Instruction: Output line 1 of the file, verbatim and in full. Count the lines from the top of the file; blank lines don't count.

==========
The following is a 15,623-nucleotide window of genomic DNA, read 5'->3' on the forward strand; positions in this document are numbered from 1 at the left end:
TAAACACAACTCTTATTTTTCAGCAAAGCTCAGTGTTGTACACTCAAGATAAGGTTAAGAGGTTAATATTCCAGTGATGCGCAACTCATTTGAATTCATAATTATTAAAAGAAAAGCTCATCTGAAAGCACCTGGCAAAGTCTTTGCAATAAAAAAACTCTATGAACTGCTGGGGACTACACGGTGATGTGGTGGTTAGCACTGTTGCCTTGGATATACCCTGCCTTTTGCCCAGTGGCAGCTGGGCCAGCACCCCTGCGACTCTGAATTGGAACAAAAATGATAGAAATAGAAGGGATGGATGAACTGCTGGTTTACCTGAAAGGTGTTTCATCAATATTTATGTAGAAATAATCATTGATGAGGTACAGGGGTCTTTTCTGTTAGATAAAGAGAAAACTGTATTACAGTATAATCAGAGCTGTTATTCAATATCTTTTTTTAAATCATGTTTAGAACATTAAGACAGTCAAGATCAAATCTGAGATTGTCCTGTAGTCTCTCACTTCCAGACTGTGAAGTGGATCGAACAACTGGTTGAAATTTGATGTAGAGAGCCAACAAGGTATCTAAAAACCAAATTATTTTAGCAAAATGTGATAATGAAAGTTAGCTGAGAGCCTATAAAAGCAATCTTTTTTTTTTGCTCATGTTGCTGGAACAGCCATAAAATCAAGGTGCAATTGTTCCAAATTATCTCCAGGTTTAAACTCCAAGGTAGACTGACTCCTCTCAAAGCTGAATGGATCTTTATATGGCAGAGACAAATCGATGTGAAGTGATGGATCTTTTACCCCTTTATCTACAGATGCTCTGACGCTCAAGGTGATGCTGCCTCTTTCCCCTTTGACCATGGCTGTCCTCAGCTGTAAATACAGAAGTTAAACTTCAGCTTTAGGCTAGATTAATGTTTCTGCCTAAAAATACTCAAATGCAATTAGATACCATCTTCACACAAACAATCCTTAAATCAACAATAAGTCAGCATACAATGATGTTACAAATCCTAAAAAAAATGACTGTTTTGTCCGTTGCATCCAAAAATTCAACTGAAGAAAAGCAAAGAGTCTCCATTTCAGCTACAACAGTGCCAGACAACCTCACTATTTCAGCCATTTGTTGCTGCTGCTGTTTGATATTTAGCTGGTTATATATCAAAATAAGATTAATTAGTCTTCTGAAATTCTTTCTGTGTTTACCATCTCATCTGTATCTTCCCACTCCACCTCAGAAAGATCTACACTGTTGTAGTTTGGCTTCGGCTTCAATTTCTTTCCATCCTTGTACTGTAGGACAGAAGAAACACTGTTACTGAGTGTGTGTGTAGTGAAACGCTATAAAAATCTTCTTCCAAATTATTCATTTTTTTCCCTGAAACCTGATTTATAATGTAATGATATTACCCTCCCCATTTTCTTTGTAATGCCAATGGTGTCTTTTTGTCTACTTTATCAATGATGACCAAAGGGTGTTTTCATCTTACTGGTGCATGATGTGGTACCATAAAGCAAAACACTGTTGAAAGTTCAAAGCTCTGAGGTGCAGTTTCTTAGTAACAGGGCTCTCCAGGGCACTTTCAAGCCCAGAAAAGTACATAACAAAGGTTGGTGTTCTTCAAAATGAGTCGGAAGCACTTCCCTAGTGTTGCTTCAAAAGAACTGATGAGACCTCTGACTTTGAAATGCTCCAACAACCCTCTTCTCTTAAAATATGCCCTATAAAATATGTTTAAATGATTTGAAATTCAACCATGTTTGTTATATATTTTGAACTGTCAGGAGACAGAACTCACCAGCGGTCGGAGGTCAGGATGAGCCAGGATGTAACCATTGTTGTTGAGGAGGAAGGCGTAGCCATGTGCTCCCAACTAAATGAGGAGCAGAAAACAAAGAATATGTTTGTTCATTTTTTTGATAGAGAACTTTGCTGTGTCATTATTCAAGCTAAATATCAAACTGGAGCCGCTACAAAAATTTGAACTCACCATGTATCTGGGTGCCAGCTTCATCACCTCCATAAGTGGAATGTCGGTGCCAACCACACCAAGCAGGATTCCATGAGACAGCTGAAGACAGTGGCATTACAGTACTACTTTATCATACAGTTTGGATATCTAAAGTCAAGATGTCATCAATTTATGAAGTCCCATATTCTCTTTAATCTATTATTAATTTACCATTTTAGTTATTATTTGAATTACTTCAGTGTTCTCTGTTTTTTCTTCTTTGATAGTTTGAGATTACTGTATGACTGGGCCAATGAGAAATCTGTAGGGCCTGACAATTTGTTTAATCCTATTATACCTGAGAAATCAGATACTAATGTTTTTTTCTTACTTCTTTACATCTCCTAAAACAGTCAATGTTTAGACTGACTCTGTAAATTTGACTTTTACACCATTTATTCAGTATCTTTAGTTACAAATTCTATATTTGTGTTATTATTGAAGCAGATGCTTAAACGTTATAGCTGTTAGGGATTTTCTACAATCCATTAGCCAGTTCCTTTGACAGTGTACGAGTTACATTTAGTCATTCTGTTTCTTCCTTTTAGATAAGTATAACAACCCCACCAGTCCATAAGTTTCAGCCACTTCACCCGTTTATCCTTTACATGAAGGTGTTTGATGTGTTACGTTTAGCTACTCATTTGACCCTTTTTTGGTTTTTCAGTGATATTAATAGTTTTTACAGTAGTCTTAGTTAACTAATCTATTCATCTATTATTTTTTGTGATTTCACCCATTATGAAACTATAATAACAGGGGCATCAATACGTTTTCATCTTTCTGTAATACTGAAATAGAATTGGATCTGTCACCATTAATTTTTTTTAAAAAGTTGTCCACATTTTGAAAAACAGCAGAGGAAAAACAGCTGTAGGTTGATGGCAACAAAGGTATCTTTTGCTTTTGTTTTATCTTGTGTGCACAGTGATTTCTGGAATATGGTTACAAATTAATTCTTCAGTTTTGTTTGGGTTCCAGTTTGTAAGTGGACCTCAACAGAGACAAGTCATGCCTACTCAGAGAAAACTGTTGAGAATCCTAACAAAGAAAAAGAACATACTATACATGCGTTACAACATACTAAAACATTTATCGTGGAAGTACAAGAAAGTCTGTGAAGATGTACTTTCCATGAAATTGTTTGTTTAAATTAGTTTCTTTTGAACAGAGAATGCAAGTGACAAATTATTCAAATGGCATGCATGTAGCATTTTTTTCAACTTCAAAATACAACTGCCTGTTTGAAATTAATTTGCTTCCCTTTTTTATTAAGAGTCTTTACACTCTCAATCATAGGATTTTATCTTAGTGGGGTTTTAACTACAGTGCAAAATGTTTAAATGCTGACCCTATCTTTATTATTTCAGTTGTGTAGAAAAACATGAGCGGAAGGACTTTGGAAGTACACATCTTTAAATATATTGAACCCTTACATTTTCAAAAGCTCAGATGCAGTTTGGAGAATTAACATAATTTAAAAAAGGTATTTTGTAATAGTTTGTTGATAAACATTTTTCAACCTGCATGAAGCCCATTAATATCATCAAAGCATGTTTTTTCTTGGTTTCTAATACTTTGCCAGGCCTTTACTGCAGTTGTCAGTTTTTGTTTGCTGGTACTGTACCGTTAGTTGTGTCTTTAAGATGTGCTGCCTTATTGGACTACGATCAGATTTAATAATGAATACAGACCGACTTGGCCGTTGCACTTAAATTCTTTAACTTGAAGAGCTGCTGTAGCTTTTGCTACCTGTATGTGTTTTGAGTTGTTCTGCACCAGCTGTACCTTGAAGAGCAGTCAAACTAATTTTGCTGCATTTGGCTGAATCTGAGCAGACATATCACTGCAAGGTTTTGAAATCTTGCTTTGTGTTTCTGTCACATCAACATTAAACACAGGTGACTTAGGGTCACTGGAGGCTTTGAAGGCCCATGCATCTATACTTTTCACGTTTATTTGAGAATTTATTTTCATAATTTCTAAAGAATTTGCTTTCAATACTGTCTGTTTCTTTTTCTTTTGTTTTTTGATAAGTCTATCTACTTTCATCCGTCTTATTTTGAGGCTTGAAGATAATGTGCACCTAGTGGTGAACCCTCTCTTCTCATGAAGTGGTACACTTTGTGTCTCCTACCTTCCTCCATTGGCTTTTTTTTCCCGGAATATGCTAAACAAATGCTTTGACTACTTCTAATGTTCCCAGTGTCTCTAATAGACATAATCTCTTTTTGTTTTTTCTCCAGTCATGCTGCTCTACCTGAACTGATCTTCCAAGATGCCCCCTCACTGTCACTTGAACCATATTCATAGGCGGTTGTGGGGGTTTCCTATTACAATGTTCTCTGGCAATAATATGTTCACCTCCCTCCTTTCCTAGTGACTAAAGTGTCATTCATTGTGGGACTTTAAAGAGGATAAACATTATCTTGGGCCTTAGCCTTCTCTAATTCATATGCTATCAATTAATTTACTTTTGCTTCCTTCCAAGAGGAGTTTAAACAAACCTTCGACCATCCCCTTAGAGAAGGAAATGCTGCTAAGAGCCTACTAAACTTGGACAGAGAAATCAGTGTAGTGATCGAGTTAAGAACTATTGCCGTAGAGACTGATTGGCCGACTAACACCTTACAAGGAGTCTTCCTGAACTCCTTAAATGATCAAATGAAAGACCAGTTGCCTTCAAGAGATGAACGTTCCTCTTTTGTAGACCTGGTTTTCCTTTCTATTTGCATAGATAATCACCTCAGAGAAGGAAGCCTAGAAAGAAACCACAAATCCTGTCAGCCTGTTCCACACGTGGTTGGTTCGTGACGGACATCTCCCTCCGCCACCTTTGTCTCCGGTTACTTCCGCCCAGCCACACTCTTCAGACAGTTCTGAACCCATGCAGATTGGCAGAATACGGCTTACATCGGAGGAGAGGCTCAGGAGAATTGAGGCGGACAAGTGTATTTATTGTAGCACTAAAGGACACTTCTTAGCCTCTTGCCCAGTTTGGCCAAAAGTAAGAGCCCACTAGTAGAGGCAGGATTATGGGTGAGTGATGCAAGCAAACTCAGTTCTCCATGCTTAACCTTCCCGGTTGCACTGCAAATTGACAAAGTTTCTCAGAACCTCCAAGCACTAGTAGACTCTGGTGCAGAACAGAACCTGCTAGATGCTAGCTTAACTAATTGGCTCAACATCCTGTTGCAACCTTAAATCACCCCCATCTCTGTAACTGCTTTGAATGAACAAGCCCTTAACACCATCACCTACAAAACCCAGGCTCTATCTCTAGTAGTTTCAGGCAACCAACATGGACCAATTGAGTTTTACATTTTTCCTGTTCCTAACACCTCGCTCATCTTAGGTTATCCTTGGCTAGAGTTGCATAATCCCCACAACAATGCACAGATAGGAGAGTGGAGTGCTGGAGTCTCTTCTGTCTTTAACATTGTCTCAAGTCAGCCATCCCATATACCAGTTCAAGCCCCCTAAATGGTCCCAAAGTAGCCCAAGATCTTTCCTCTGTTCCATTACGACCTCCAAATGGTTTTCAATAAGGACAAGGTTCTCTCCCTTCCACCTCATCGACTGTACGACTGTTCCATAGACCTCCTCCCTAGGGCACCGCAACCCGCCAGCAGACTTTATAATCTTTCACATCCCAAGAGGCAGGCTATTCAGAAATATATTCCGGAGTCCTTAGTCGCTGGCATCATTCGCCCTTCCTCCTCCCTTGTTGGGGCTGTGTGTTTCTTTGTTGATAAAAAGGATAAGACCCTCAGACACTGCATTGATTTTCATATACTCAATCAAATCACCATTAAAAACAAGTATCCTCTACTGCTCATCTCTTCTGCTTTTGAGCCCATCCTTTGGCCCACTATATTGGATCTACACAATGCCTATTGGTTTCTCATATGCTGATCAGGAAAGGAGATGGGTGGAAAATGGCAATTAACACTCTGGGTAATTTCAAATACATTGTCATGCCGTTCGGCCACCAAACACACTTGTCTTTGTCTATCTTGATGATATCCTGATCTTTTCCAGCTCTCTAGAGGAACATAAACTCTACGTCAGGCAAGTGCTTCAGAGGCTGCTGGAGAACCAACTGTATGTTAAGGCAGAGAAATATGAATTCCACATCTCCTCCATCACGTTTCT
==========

The following is a 15,623-nucleotide window of genomic DNA, read 5'->3' on the forward strand; positions in this document are numbered from 1 at the left end: